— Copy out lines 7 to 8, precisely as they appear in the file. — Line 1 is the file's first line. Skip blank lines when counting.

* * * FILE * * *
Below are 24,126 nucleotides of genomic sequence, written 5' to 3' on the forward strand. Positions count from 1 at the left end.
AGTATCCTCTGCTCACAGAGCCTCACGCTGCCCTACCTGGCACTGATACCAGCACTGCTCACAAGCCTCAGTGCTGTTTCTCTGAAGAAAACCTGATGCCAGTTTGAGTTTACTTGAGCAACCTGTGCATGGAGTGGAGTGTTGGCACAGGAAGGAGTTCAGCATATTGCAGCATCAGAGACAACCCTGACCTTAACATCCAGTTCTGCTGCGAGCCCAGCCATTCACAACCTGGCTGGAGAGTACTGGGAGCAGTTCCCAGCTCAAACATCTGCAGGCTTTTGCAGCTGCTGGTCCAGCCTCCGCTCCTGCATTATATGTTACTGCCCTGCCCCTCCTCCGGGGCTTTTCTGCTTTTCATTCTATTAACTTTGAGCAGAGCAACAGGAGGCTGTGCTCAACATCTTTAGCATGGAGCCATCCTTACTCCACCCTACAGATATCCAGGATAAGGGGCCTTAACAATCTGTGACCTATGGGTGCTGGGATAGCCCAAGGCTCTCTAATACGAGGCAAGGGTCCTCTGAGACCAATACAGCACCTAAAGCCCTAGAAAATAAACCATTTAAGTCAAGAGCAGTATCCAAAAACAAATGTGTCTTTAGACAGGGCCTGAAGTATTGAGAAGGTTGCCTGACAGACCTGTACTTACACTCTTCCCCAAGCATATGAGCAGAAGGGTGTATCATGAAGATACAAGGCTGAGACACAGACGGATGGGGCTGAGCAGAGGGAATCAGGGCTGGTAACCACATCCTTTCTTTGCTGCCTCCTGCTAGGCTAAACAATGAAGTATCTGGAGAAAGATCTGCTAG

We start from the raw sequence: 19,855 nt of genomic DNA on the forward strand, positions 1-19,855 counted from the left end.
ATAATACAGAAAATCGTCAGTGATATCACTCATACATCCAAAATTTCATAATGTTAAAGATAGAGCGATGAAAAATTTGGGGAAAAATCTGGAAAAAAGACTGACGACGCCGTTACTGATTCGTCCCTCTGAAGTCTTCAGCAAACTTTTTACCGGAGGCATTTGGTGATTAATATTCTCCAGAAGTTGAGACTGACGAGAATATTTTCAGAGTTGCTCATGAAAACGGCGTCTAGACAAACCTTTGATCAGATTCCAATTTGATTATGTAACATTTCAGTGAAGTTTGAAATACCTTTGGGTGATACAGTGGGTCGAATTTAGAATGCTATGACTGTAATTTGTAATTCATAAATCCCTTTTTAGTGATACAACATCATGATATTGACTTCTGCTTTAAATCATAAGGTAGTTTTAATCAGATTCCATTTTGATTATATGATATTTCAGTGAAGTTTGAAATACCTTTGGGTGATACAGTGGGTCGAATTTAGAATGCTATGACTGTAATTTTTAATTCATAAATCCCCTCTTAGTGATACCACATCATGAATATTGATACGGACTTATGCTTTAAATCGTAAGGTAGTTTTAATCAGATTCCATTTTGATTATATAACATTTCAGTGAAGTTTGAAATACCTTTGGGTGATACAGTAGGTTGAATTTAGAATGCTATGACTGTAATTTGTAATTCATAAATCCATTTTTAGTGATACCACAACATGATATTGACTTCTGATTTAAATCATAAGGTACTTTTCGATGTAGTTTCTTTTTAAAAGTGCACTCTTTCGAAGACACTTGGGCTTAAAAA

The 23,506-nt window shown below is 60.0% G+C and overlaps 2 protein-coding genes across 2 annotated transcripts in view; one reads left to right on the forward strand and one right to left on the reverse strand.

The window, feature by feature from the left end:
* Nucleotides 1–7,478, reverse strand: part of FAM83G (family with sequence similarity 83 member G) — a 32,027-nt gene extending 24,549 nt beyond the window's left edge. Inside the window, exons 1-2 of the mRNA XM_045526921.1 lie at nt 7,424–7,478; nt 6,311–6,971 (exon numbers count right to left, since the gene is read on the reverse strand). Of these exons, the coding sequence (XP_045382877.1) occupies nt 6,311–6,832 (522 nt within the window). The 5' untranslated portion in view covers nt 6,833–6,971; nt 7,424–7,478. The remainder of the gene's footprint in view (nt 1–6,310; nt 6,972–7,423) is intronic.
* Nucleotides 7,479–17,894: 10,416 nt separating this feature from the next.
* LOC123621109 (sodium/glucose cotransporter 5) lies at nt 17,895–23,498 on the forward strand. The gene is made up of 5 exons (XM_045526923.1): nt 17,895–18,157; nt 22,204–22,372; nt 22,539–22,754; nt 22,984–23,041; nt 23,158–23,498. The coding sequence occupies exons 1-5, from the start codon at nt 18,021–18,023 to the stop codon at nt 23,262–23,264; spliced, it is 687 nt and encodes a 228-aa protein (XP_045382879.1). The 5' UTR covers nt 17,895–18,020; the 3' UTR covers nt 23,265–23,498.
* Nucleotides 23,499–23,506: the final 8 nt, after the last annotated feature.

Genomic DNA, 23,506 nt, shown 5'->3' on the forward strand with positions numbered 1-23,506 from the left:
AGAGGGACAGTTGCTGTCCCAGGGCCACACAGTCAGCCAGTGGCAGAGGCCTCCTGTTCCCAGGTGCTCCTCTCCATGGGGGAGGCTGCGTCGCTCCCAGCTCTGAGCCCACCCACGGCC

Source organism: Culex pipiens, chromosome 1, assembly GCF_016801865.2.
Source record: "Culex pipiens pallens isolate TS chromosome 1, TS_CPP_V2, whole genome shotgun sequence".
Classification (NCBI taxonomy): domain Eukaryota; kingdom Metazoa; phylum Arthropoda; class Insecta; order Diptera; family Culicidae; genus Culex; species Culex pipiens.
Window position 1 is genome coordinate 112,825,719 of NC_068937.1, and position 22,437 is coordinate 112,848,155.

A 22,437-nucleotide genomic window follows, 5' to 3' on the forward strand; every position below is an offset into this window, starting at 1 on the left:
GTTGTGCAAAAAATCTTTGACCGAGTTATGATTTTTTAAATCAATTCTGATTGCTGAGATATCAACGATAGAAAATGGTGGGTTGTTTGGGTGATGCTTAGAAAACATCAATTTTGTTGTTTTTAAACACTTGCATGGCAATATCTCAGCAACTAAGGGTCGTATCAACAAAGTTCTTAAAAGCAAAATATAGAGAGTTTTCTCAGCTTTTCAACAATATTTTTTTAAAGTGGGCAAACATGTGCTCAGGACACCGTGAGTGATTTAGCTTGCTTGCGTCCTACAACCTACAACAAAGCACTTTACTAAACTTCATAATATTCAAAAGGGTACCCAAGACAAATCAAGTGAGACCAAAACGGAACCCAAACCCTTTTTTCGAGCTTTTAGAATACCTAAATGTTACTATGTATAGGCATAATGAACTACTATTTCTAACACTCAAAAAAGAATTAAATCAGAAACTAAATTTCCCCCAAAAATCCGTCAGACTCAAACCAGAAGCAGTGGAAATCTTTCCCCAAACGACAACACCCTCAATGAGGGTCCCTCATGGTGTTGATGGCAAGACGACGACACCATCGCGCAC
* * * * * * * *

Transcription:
* Nucleotides 1–7,478, reverse strand: part of FAM83G (family with sequence similarity 83 member G) — a 32,027-nt gene extending 24,549 nt beyond the window's left edge. Inside the window, exons 1-2 of the mRNA XM_045526921.1 lie at nt 7,424–7,478; nt 6,311–6,971 (exon numbers count right to left, since the gene is read on the reverse strand). Of these exons, the coding sequence (XP_045382877.1) occupies nt 6,311–6,832 (522 nt within the window). The 5' untranslated portion in view covers nt 6,833–6,971; nt 7,424–7,478. The remainder of the gene's footprint in view (nt 1–6,310; nt 6,972–7,423) is intronic.
* Nucleotides 7,479–17,894: 10,416 nt separating this feature from the next.